How did you decide how to publish your books?
I chose to go exclusive with Amazon in terms of promoting my books. My reasons were fairly simple. Amazon is the largest digital publisher and they also offer KDP Select, which has been a successful tool for me because of the free days and the Kindle Countdown program. Post Pattern launched in 2013, and in the first two months I sold very few copies. In September of 2013 I made Post Pattern available for free for five days. The results were staggering as I was able to generate over 50,000 free downloads. I reached #1 in Amazon’s overall free book list, vaulting past tens of thousands of other free books. But that and $5 would get me a latte at Starbucks! What happened next was interesting. Amazon began promoting Post Pattern on their site, in the area of “those who viewed the book you’re looking at also viewed…” As a result, I had actual full-price sales of hundreds of books over the next couple of weeks.
By making use of free and discounted promotions, I have also been able to add hundreds of customer reviews. The power of these reviews can not be overstated. Potential readers pore over these reviews before purchasing, to see if these books are ones in which they might be interested. Having a 4.0 star rating or better is critical, not just for encouraging purchases, but also for convincing book promoters to partner with me in advertising my novels.
As I’ve added more books to the series, I have tweaked my marketing strategy to include the Kindle Countdown promotions. I started by dropping the price to 99 cents and then raising them to $1.99 and then $2.99 over the course of a week. Not surprisingly, the 99 cent price point yielded far more sales than any other price, and this has become an effective tool When a reader gets a free or discounted book and likes it, there is a very good chance they will go back and purchase the rest of the series at full price. I have continued to employ this method and close to 9,000 books from the Burnside series have been sold.
I recognize that nothing lasts forever. At some point, I may need to move the series out of Amazon exclusively, as other book sellers gain traction as a marketing force for selling eBooks. This may result in moving away from employing the occasional free giveaways. There are certainly some limitations to giving away thousands of free books, as over time it will reduce the pool of potential buyers. The free strategy has been remarkably successful thus far, but I have also learned through experience that being flexible is a key ingredient for success.
What do you think about the future of book publishing?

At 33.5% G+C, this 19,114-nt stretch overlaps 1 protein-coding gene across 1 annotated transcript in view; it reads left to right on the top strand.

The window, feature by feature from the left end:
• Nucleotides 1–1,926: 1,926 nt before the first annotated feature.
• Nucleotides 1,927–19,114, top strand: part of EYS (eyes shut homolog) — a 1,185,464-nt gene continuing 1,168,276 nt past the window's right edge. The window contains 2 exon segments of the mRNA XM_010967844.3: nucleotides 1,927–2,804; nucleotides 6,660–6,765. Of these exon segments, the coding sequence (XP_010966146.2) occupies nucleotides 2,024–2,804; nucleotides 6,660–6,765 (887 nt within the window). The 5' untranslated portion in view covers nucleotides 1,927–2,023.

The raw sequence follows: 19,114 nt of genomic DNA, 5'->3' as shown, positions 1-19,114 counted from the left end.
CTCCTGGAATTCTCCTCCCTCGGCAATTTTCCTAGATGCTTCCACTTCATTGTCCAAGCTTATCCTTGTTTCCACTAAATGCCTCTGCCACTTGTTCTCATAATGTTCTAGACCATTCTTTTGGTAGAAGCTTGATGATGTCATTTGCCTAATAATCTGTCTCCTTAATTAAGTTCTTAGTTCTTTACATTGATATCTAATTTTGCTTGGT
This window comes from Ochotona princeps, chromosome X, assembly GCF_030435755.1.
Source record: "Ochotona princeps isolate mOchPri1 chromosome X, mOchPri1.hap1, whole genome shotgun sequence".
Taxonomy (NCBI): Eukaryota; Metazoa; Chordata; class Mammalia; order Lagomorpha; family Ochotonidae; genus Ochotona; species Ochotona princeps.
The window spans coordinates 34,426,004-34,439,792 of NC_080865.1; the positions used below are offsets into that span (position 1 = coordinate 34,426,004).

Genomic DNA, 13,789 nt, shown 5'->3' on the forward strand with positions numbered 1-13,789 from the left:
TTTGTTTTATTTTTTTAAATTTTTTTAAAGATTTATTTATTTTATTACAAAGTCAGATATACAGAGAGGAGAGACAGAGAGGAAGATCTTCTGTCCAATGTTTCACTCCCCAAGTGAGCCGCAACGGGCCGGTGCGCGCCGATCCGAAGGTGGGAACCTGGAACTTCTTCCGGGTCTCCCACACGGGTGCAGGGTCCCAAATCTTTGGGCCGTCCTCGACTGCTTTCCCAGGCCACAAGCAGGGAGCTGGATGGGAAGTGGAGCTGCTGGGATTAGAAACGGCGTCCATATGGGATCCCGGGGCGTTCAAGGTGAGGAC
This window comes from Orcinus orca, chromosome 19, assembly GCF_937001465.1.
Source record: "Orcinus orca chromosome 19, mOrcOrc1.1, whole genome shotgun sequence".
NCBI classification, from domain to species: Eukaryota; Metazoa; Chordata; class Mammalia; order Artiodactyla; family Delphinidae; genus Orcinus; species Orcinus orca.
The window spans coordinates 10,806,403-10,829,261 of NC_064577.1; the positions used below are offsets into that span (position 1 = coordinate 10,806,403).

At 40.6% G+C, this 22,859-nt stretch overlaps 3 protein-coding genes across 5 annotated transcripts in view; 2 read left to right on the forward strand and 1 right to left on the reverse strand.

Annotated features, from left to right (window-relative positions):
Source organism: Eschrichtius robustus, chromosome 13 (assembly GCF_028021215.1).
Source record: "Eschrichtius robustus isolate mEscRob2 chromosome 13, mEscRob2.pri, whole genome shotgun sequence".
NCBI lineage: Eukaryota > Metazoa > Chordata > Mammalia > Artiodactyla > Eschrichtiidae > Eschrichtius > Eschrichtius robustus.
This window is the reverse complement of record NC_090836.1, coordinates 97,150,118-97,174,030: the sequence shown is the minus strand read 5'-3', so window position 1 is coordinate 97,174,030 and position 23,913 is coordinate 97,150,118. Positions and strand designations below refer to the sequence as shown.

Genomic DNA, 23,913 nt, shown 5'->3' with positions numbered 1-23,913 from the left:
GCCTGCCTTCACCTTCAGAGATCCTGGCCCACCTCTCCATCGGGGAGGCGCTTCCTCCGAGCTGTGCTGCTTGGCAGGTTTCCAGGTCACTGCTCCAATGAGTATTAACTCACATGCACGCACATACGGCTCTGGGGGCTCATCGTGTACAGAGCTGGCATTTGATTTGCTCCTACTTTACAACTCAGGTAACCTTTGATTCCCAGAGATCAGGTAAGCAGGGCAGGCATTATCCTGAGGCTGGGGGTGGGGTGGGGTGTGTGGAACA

The eBook revolution has completely upended the publishing industry; it is similar to what happened to the music business in the past 15 years, and what will happen to the TV business in the coming 15 years. For decades, consumers resented paying for a full album when all they wanted was one song. Music labels and retailers were unresponsive, but technology advances dramatically changed the landscape and put many of them out of business. Consumers no longer want to carry large, heavy books around when they can read the same thing on a Kindle, Nook, tablet or even a smart phone. They also didn’t want to spend $25 on a book they might stop reading after chapter two. Ebooks offer a more convenient, cost effective method.
The closure of so many book stores in the past few years is sad, but it is nothing more than a testament to progress. I believe ebooks are simply a better product, and the fact that they are also so much cheaper will continue to push this revolution further along. This ebook revolution has allowed Indie authors like myself to self-publish without the need for agents or traditional publishers. This cuts both ways though, as agents and publishers can provide a level of professional expertise in storytelling, editing and marketing that is not easily available elsewhere. On the plus side though, I get to keep the lion’s share of the revenue.
But the eBook revolution has also created some difficulty for consumers to be able to discern the good books from the not-so-good ones. For many decades, the publishing world itself has served as something of a screening process. A writer first gets accepted by an agent, and then by a publisher before their book made its way to consumers. With self-publishing being so easy (not to mention free), that screening process has disappeared. The most reliable sources of what’s good and what’s not may have to come from the consumers themselves. Personally, when I’m considering a book to purchase, I look at Amazon’s customer reviews rather than editorial reviews for that very reason. I feel it’s a more honest and accurate assessment.
What do you use?: Professional Editor, Beta Readers
What genres do you write?: Mystery
What formats are your books in?: Both eBook and Print
All information in this post is presented “as is” supplied by the author. We don’t edit to allow you the reader to hear the author in their own voice.